Speaker, Author and Professor
of Ethics, Intercultural Ethics,
Medical Ethics & Asian Philosophy

Cultural Fault Lines in Healthcare: Reflections on Cultural Competency

(Lanham, MD: Lexington Books, Rowman & Littlefield Publishing, 2012)

Back Cover

An invaluable work especially for professionals and students in health care, bioethics, humanities, cultural studies, and for the educated lay reader, this volume offers a critical reflection on cultural competence and awareness in health care, an arena where world views and values often collide.


“Michael Brannigan astutely and carefully dissects challenges of intercultural exchange, especially in the extremely sensitive milieu of individual and societal relationships. Few, if any, bioethicists are so well qualified by personal and professional experience to define the nature of the fault lines and the means for their alleviation. This book is a solid and sober source of help in both personal and societal encounters where cultural literacy and competence are necessary. Brannigan’s insights will benefit society and the persons who engage each other in health care decisions and policies.”

Edmund D. Pellegrino, Georgetown University Medical Center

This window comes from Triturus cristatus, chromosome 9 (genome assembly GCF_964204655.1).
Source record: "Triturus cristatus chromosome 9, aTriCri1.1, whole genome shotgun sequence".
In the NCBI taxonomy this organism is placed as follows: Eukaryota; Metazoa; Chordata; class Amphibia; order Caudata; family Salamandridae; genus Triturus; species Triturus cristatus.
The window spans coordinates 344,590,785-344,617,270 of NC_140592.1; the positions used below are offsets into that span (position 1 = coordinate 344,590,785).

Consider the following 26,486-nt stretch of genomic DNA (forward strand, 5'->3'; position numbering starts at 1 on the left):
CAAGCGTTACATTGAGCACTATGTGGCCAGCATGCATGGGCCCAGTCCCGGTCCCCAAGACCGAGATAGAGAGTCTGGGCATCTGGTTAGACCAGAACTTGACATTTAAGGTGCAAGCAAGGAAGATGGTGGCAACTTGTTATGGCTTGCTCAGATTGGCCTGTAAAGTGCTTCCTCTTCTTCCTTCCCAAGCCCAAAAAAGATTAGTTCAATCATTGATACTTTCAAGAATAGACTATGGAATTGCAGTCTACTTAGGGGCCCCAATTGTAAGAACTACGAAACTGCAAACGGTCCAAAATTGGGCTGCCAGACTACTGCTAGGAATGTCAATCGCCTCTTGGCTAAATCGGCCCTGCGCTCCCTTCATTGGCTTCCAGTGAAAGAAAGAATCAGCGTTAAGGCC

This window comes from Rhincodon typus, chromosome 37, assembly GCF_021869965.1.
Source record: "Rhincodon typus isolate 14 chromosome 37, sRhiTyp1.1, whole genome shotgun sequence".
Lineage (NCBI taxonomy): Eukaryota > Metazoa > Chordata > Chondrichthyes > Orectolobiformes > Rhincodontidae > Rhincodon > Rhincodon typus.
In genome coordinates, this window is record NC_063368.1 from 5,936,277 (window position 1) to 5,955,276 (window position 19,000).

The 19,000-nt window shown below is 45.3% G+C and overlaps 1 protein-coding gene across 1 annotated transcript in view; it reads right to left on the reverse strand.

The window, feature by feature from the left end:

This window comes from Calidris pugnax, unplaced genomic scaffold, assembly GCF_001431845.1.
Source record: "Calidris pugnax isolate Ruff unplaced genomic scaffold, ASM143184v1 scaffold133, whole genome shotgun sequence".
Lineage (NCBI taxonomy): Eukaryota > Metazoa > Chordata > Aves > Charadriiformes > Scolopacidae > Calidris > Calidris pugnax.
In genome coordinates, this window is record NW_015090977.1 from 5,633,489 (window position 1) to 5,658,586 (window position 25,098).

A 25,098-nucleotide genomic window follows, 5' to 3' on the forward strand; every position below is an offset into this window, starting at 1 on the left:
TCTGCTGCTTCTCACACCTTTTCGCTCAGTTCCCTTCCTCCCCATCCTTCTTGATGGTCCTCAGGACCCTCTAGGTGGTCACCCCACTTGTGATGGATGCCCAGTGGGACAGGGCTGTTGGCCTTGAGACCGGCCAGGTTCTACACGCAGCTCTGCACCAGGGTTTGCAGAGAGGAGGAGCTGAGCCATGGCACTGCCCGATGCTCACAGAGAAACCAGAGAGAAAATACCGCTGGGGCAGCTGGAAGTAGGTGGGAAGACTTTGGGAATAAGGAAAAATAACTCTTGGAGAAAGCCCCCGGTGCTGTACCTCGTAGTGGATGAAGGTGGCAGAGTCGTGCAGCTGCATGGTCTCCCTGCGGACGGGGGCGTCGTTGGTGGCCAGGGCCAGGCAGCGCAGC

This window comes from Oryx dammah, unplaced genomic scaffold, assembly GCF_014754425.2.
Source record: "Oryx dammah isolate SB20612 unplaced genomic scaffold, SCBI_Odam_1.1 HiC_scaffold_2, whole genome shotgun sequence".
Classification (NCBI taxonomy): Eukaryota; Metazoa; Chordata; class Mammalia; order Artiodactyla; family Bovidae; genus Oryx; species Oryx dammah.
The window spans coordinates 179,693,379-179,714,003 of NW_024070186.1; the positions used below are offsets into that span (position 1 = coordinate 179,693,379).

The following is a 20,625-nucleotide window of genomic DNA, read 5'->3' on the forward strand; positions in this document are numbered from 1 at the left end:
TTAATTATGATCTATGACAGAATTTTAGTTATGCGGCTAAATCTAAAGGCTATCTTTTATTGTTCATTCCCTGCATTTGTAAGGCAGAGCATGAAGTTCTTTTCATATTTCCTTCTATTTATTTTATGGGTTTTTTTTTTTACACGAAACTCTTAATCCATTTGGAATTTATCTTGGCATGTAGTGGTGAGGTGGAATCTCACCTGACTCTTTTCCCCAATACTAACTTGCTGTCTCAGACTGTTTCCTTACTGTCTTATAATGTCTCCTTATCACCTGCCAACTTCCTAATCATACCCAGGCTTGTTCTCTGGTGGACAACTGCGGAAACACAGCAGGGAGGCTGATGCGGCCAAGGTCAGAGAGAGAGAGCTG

“This book provides an opportunity for students and health care practitioners to reflect upon the philosophical meaning of “cultural competency.” Using examples/scenarios from different cultures, Brannigan (College of Saint Rose) offers insights as a bioethicist on how to unveil the essence of cultural competency through the cultivation of presence. This intriguing work is important because American society consists of at least 66 diverse racial and ethnic groups with multiple values and worldviews. When members of diverse groups access the Western biomedical health care system, multiple clashes and conflicts can occur. To bridge these differences in cross-cultural communication, Brannigan offers insight from his work with multicultural patients and their families and caregivers. Chapter 1 discusses the challenges of colliding worldviews in pluralistic American society and health care. Chapter 2 defines cultural competency, and three critical values to understand culture: space, time, and modes of communication…A valuable resource for students and health care practitioners interested in the subject of cultural competency. Summing Up: Highly recommended.”


“This is a book about the nature of ‘cultural competency,’ its vital significance in healthcare, and the social and cultural barriers to achieving it that exist both in the process of American medical education and in the American system of health care delivery. It has a meta-message about what Brannigan regards as ‘the virtue of presence’ —how health professionals ideally should relate to, and communicate with patients and their families.”

Renee C. Fox,
Annenberg Professor Emerita of the Social Sciences, University of Pennsylvania